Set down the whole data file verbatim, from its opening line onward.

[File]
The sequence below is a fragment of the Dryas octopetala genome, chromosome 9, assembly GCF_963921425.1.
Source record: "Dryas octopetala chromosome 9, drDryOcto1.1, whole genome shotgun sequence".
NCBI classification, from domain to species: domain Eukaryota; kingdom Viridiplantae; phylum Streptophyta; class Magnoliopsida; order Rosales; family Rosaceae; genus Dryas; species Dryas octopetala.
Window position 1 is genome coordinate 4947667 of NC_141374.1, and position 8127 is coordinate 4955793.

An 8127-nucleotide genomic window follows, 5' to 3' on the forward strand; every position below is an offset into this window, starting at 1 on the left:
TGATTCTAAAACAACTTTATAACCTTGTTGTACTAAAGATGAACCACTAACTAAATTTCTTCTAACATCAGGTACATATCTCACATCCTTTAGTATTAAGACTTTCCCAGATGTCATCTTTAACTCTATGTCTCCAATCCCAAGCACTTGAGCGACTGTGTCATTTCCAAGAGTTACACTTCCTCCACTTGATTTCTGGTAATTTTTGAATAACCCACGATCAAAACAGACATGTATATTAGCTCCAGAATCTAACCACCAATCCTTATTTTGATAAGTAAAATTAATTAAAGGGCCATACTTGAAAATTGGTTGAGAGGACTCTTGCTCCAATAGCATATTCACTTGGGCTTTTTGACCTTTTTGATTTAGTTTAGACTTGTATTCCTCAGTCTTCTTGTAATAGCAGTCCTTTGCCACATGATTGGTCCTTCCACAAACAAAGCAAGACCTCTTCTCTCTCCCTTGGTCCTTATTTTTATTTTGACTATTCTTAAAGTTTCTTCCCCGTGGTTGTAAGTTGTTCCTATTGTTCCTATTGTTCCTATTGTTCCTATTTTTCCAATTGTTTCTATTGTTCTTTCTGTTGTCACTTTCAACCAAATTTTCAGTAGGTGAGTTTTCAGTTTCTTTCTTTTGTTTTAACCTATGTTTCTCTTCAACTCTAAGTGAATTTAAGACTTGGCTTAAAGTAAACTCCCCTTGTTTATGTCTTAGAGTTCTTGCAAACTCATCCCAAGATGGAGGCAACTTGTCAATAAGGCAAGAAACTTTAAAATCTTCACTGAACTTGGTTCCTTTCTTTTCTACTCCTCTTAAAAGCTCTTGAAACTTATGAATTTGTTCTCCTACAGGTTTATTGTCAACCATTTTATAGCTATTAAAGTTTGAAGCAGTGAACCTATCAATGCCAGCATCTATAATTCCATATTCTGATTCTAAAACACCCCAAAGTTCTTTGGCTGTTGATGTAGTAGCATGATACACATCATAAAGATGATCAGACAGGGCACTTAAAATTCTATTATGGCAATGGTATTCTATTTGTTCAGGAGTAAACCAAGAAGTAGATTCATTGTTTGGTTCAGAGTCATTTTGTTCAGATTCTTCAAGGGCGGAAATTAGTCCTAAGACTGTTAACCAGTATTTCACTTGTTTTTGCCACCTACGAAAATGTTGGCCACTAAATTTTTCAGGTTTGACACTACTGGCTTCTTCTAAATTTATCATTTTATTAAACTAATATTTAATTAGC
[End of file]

The sequence below is a fragment of the Dryas octopetala genome, chromosome 9, assembly GCF_963921425.1.
Source record: "Dryas octopetala chromosome 9, drDryOcto1.1, whole genome shotgun sequence".
NCBI classification, from domain to species: domain Eukaryota; kingdom Viridiplantae; phylum Streptophyta; class Magnoliopsida; order Rosales; family Rosaceae; genus Dryas; species Dryas octopetala.
Window position 1 is genome coordinate 4947667 of NC_141374.1, and position 8127 is coordinate 4955793.

An 8127-nucleotide genomic window follows, 5' to 3' on the forward strand; every position below is an offset into this window, starting at 1 on the left:
TGATTCTAAAACAACTTTATAACCTTGTTGTACTAAAGATGAACCACTAACTAAATTTCTTCTAACATCAGGTACATATCTCACATCCTTTAGTATTAAGACTTTCCCAGATGTCATCTTTAACTCTATGTCTCCAATCCCAAGCACTTGAGCGACTGTGTCATTTCCAAGAGTTACACTTCCTCCACTTGATTTCTGGTAATTTTTGAATAACCCACGATCAAAACAGACATGTATATTAGCTCCAGAATCTAACCACCAATCCTTATTTTGATAAGTAAAATTAATTAAAGGGCCATACTTGAAAATTGGTTGAGAGGACTCTTGCTCCAATAGCATATTCACTTGGGCTTTTTGACCTTTTTGATTTAGTTTAGACTTGTATTCCTCAGTCTTCTTGTAATAGCAGTCCTTTGCCACATGATTGGTCCTTCCACAAACAAAGCAAGACCTCTTCTCTCTCCCTTGGTCCTTATTTTTATTTTGACTATTCTTAAAGTTTCTTCCCCGTGGTTGTAAGTTGTTCCTATTGTTCCTATTGTTCCTATTGTTCCTATTTTTCCAATTGTTTCTATTGTTCTTTCTGTTGTCACTTTCAACCAAATTTTCAGTAGGTGAGTTTTCAGTTTCTTTCTTTTGTTTTAACCTATGTTTCTCTTCAACTCTAAGTGAATTTAAGACTTGGCTTAAAGTAAACTCCCCTTGTTTATGTCTTAGAGTTCTTGCAAACTCATCCCAAGATGGAGGCAACTTGTCAATAAGGCAAGAAACTTTAAAATCTTCACTGAACTTGGTTCCTTTCTTTTCTACTCCTCTTAAAAGCTCTTGAAACTTATGAATTTGTTCTCCTACAGGTTTATTGTCAACCATTTTATAGCTATTAAAGTTTGAAGCAGTGAACCTATCAATGCCAGCATCTATAATTCCATATTCTGATTCTAAAACACCCCAAAGTTCTTTGGCTGTTGATGTAGTAGCATGATACACATCATAAAGATGATCAGACAGGGCACTTAAAATTCTATTATGGCAATGGTATTCTATTTGTTCAGGAGTAAACCAAGAAGTAGATTCATTGTTTGGTTCAGAGTCATTTTGTTCAGATTCTTCAAGGGCGGAAATTAGTCCTAAGACTGTTAACCAGTATTTCACTTGTTTTTGCCACCTACGAAAATGTTGGCCACTAAATTTTTCAGGTTTGACACTACTGGCTTCTTCTAAATTTATCATTTTATTAAACTAATATTTAATTAGC